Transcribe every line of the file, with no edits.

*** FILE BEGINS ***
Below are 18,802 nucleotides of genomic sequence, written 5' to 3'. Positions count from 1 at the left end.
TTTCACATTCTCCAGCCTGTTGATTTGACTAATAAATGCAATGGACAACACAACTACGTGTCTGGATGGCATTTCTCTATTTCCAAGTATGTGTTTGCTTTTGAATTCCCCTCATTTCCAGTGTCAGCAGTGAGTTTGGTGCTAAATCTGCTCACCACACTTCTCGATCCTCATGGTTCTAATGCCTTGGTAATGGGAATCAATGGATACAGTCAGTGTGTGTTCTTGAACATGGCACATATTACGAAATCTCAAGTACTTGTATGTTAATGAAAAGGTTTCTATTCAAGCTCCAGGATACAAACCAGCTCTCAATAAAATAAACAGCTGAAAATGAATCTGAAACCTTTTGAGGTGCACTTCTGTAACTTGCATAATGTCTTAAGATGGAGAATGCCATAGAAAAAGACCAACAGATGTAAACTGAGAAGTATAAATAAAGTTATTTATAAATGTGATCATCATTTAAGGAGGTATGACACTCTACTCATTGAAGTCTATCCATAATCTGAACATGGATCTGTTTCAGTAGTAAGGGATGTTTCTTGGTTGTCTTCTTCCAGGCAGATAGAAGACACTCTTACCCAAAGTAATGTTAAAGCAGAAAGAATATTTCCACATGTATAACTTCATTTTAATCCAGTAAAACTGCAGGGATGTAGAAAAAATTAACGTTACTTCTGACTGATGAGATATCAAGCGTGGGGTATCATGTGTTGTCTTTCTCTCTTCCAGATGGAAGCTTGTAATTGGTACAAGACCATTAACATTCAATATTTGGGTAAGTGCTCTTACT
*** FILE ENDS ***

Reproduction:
Below are 18,802 nucleotides of genomic sequence, written 5' to 3'. Positions count from 1 at the left end.
TTTCACATTCTCCAGCCTGTTGATTTGACTAATAAATGCAATGGACAACACAACTACGTGTCTGGATGGCATTTCTCTATTTCCAAGTATGTGTTTGCTTTTGAATTCCCCTCATTTCCAGTGTCAGCAGTGAGTTTGGTGCTAAATCTGCTCACCACACTTCTCGATCCTCATGGTTCTAATGCCTTGGTAATGGGAATCAATGGATACAGTCAGTGTGTGTTCTTGAACATGGCACATATTACGAAATCTCAAGTACTTGTATGTTAATGAAAAGGTTTCTATTCAAGCTCCAGGATACAAACCAGCTCTCAATAAAATAAACAGCTGAAAATGAATCTGAAACCTTTTGAGGTGCACTTCTGTAACTTGCATAATGTCTTAAGATGGAGAATGCCATAGAAAAAGACCAACAGATGTAAACTGAGAAGTATAAATAAAGTTATTTATAAATGTGATCATCATTTAAGGAGGTATGACACTCTACTCATTGAAGTCTATCCATAATCTGAACATGGATCTGTTTCAGTAGTAAGGGATGTTTCTTGGTTGTCTTCTTCCAGGCAGATAGAAGACACTCTTACCCAAAGTAATGTTAAAGCAGAAAGAATATTTCCACATGTATAACTTCATTTTAATCCAGTAAAACTGCAGGGATGTAGAAAAAATTAACGTTACTTCTGACTGATGAGATATCAAGCGTGGGGTATCATGTGTTGTCTTTCTCTCTTCCAGATGGAAGCTTGTAATTGGTACAAGACCATTAACATTCAATATTTGGGTAAGTGCTCTTACT